Sometimes a new technology can tie-in nicely together in a collaborative effort, if two companies have the experience of working closely together.

While both Chinese extrusion machinery maker Guangdong Jinming Machinery and ExxonMobil have worked together for 13 years, the machine and resin technology has evolved over the years, and thus the new application on display.

Jinming collaborated on a machine run with ExxonMobil, which is purported to lower costs and provide savings on materials. The company says it is probably the first OEM in Asia Pacific to offer this step-in solution for five-layer technology.

“The synergistic relationship is a combination of the latest machine technology with the resin technology to enable source reductions for customers,” said Larry Gros, ExxonMobil’s Global Polyolefin Products Technology Manager.

Jinming’s blown film machine was running a five-layer polyolefins structure for collation shrink multipack display film with ExxonMobil’s Exceed and Enable mPE resins. The shrink multipack display film included Enable mPE resin-based subskin sandwich layers and Exceed mPE resin-based outer layers.

The Enable mPE in the core allows for high density, improved shrinkage and strength as well as downgauging, thus leading to more sustainable flexible film solutions. “The formulation on display is also designed for excellent optical properties and print surface for retail marketing as well as excellent sealing with easy cut-ability, making the films well suited for multi-pack bundling applications that require good optical properties,” said Gros.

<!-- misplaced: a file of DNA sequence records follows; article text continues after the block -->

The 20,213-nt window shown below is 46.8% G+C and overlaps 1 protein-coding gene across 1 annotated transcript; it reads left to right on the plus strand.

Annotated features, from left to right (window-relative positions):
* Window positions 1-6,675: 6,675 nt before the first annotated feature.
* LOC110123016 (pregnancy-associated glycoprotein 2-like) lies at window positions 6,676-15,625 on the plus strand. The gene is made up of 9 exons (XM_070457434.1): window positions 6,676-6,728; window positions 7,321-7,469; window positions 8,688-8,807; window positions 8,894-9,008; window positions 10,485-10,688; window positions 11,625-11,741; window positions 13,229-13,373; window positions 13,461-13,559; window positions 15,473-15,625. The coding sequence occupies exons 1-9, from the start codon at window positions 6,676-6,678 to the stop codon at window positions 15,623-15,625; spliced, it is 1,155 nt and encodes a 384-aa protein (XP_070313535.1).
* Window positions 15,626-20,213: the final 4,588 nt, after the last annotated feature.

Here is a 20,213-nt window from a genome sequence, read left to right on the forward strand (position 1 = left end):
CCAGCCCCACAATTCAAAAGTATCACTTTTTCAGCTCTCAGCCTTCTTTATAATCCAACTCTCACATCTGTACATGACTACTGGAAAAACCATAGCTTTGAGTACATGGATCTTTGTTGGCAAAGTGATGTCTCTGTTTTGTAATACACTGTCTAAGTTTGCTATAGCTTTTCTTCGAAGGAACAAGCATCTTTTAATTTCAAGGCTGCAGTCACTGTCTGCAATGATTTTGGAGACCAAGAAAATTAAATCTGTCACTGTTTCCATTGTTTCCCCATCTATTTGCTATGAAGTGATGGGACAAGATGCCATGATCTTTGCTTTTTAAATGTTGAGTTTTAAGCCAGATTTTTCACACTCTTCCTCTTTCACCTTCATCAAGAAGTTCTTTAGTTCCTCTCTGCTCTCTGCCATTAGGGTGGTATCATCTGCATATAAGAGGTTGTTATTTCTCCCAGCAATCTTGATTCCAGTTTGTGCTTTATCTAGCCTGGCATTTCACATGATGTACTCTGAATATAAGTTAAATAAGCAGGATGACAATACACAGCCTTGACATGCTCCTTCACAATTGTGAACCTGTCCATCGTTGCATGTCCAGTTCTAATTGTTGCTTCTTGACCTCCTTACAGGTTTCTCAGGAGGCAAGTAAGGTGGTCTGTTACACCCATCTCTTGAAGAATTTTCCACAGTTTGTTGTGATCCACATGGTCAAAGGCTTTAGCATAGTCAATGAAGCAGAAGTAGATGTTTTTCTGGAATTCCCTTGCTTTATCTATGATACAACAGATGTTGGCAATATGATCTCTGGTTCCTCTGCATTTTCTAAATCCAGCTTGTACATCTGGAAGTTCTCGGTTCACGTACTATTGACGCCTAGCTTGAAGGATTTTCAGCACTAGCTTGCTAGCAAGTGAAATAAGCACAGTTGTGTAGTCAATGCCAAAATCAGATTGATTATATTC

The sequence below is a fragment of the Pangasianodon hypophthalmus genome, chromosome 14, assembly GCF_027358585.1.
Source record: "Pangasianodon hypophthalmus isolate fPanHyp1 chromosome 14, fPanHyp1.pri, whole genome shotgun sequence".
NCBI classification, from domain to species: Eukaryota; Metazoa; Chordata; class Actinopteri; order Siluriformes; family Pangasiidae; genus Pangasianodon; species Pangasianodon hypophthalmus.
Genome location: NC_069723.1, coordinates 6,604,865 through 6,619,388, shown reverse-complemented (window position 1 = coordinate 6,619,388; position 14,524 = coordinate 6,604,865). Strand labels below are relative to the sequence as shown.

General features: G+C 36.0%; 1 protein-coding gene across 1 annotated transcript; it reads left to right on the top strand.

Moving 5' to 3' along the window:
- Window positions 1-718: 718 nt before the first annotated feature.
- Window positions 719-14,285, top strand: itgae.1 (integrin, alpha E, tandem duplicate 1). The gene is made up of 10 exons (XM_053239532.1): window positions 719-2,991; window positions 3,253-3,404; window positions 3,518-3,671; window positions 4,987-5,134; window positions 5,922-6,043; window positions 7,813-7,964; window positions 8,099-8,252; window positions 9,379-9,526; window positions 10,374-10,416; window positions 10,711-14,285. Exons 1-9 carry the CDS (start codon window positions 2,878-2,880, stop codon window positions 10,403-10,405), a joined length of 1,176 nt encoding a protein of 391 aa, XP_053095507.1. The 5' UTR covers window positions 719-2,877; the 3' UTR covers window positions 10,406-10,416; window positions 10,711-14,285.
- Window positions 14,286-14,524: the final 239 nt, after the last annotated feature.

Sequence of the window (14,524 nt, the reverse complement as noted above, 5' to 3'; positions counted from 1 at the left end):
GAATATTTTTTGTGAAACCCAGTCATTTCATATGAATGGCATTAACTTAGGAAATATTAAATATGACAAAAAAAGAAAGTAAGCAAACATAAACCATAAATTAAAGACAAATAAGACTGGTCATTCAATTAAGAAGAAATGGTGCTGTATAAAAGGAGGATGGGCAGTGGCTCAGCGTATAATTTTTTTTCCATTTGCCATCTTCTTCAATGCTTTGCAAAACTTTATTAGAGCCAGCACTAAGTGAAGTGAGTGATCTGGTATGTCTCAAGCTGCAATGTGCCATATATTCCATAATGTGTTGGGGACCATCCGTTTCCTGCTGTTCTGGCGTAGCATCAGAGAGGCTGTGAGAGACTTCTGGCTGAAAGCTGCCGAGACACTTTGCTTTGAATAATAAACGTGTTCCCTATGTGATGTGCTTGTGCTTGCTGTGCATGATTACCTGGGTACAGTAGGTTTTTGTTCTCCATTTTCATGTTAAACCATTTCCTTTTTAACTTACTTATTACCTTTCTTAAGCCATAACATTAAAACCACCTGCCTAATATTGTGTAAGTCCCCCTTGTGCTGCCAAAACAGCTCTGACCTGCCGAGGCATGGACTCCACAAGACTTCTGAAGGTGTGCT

Nevertheless, the two companies are targeting other applications and Gros said that Jinming’s line is able to cater to more combinations and resins. “The five-layer technology can also be applied for the production of heavy-duty sacks and other structures can be developed for agriculture film and stretch film.”

Downgauging of 20% is possible when producing heavy duty sacks, said the ExxonMobil executive. He also said that the five-layer shown at the fair had been optimised for Jinming’s machine and that “it has been running very well.”

Meanwhile, Ma Zhenxin, President of Jinming welcomed the opportunity to work with ExxonMobil. “It is a nice opportunity and we look forward to future co-operation.” Ma also said that with the advancement of new technology, application areas are expanding. “One main goal of this collaboration is to better serve our customers,” he added, explaining that both parties will conduct joint trainings for customers on the use of the new resin/machine technology.

Gros also echoed that ExxonMobil had installed a three-layer blown film line from Jinming at its Shanghai Technology Centre, to allow Asian customers to conduct trials on the materials. “It allows us to demonstrate and show to our existing customers the advantages the line can bring.”

The 35-micron collation shrink film is well suited for printed and displayed multipack bundling applications such as bottles and beverages, canned goods, hand soaps, detergents and health & beauty aids.

Benefits of the five-layer technology